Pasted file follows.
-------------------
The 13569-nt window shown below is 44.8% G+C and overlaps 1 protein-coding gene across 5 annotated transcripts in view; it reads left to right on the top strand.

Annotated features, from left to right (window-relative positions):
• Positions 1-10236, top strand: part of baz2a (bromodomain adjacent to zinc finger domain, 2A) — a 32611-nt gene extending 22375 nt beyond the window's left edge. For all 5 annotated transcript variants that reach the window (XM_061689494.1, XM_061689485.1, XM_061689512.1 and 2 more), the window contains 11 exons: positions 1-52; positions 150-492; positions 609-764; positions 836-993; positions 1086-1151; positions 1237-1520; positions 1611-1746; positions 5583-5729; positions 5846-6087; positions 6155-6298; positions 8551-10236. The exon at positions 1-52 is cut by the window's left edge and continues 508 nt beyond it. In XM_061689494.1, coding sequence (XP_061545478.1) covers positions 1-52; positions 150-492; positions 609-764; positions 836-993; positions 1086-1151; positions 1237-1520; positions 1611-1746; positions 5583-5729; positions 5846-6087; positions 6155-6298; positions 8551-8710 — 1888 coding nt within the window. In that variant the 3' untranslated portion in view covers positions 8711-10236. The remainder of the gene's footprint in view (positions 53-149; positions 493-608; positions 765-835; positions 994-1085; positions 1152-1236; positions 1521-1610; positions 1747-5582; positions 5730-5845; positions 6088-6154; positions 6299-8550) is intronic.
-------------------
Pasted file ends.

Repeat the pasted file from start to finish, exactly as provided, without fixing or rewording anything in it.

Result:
The 13569-nt window shown below is 44.8% G+C and overlaps 1 protein-coding gene across 5 annotated transcripts in view; it reads left to right on the top strand.

Annotated features, from left to right (window-relative positions):
• Positions 1-10236, top strand: part of baz2a (bromodomain adjacent to zinc finger domain, 2A) — a 32611-nt gene extending 22375 nt beyond the window's left edge. For all 5 annotated transcript variants that reach the window (XM_061689494.1, XM_061689485.1, XM_061689512.1 and 2 more), the window contains 11 exons: positions 1-52; positions 150-492; positions 609-764; positions 836-993; positions 1086-1151; positions 1237-1520; positions 1611-1746; positions 5583-5729; positions 5846-6087; positions 6155-6298; positions 8551-10236. The exon at positions 1-52 is cut by the window's left edge and continues 508 nt beyond it. In XM_061689494.1, coding sequence (XP_061545478.1) covers positions 1-52; positions 150-492; positions 609-764; positions 836-993; positions 1086-1151; positions 1237-1520; positions 1611-1746; positions 5583-5729; positions 5846-6087; positions 6155-6298; positions 8551-8710 — 1888 coding nt within the window. In that variant the 3' untranslated portion in view covers positions 8711-10236. The remainder of the gene's footprint in view (positions 53-149; positions 493-608; positions 765-835; positions 994-1085; positions 1152-1236; positions 1521-1610; positions 1747-5582; positions 5730-5845; positions 6088-6154; positions 6299-8550) is intronic.